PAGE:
Our race ratings: Senate | Governor | House
The Daily Kos Elections Morning Digest is compiled by David Nir, Jeff Singer, Stephen Wolf, and Carolyn Fiddler, with additional contributions from David Jarman, Steve Singiser, Daniel Donner, James Lambert, David Beard, and Arjun Jaikumar.
● KS-02: Any candidate can lie, but it takes a certain Trumpesque brazenness to lie, sorta admit the truth after being confronted about it, then go right back to lying about the same topic like nothing ever happened. Well, Republican Steve Watkins is such a candidate. A few weeks ago, a Kansas City Star investigation led Watkins to admit that he'd never owned or built up the defense contracting company VIAP Inc, despite what he'd said on the campaign trail. That confession came as several senior company officials said they didn't even remember Watkins, who worked as a contractor. The paper also reported that Watkins had joined VIAP years after it started, so he certainly didn't help start it.
Watkins admitted to the paper that he "didn't own it, no ... when I say I helped start and grow, it was operational." But the paper now reports that on Wednesday, Watkins told a candidate forum that he'd "helped to start and grow an engineering security outfit from three people to 470 people." The campaign later stuck by Watkins' very dubious argument that he again meant he'd helped the company start operationally even though again, it existed years before he joined it.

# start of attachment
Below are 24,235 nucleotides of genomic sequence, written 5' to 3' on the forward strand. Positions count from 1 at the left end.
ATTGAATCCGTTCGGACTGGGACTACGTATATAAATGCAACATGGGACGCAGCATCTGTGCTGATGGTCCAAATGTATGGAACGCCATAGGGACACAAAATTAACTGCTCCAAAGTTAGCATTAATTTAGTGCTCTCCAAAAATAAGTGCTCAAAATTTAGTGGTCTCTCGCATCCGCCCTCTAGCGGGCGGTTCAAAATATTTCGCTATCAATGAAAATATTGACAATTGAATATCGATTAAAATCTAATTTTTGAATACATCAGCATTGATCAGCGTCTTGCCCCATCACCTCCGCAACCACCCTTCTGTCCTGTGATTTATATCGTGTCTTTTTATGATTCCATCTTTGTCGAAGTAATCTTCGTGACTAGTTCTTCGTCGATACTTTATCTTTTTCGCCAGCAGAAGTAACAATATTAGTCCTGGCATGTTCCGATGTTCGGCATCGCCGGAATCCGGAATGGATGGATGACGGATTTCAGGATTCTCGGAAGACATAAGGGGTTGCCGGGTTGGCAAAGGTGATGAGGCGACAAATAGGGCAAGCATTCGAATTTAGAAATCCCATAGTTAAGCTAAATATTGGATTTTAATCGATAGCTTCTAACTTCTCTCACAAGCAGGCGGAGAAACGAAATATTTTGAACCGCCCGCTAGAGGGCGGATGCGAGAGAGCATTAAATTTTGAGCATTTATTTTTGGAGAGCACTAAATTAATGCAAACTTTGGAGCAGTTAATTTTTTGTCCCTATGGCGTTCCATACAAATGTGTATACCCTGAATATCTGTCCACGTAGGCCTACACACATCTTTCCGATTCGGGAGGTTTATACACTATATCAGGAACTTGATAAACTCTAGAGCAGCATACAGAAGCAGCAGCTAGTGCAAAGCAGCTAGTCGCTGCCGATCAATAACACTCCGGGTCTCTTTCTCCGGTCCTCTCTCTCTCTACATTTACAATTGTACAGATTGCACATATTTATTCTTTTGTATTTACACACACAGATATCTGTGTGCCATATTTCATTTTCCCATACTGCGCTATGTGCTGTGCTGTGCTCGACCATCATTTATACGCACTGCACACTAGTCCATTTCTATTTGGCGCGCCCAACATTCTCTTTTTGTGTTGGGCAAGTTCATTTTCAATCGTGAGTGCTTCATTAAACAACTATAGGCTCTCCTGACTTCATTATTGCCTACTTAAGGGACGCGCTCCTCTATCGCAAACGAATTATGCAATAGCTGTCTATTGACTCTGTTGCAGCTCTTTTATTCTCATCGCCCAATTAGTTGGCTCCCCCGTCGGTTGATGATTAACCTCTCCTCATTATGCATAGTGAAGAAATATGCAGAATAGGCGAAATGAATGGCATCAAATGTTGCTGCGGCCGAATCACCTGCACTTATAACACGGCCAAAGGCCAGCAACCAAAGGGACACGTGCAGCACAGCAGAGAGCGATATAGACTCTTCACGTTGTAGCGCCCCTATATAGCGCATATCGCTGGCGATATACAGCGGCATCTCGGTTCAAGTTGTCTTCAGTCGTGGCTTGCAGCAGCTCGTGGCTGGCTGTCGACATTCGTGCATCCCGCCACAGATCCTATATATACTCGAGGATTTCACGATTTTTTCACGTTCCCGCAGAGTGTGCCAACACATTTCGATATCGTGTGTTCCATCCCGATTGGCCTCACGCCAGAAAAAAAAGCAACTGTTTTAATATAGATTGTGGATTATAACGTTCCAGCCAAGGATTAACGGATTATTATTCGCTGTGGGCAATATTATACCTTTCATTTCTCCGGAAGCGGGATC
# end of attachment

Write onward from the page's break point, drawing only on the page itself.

Watkins went on to hustle out of the event without taking any questions from reporters, which even Wilson County GOP chairman Kris Marple admitted, "Kind of makes you wonder." However, Marple told the Star that he'd be voting for Watkins because "We're just talking two years," and "If we come to find out that stuff's true and he's really not what he says he is, we'll replace him in two years, I guess." With friends like that, who needs enemies?
Well, Watkins has got them, and the DCCC is out with a new spot that hits him on this fabrication. The narrator first tells the audience that, despite Watkins saying he built a company from scratch, "It was all a lie." The narrator also describes how the CEO of VIAP's parent company "didn't even know who Watkins was, saying, 'He's nobody that I've heard of.'" The commercial also highlights how Watkins' primary foes called him a "fraud and a liar."
On the other side, Democrat Paul Davis is up with a new ad that highlights his family's healthcare struggle. The candidate tells the audience that when his daughter Caroline was born she had to have a very costly invasive surgery, "And we had to also battle our insurance company." Davis declares that it's "wrong to say, 'You have this disease and we're not going to allow you to get affordable health insurance.'"
Race Ratings Changes
● ND-Sen (Tossup to Lean R): Heidi Heitkamp was always one of the most vulnerable Democratic senators up for re-election this cycle, and recent polling confirms she's now the incumbent most likely to lose: Two public surveys had Heitkamp down double digits in the last week, and Democratic operatives have acknowledged that their internal polls show her trailing. Perhaps most concerning, the NRSC has reportedly started to cancel some ad reservations it had made for the final weeks of the election, a sign of confidence in GOP Rep. Kevin Cramer.
Still, Heitkamp's chances can't be written off, particularly after her miracle 1-point win in 2012. She also just received a big fundraising boost after announcing she'd vote against confirming Brett Kavanaugh to the Supreme Court, though Republicans are convinced her stance will only hurt her in North Dakota. Indeed, the state may just be too red for Heitkamp to survive despite the favorable environment for Democrats, but a surprise remains possible.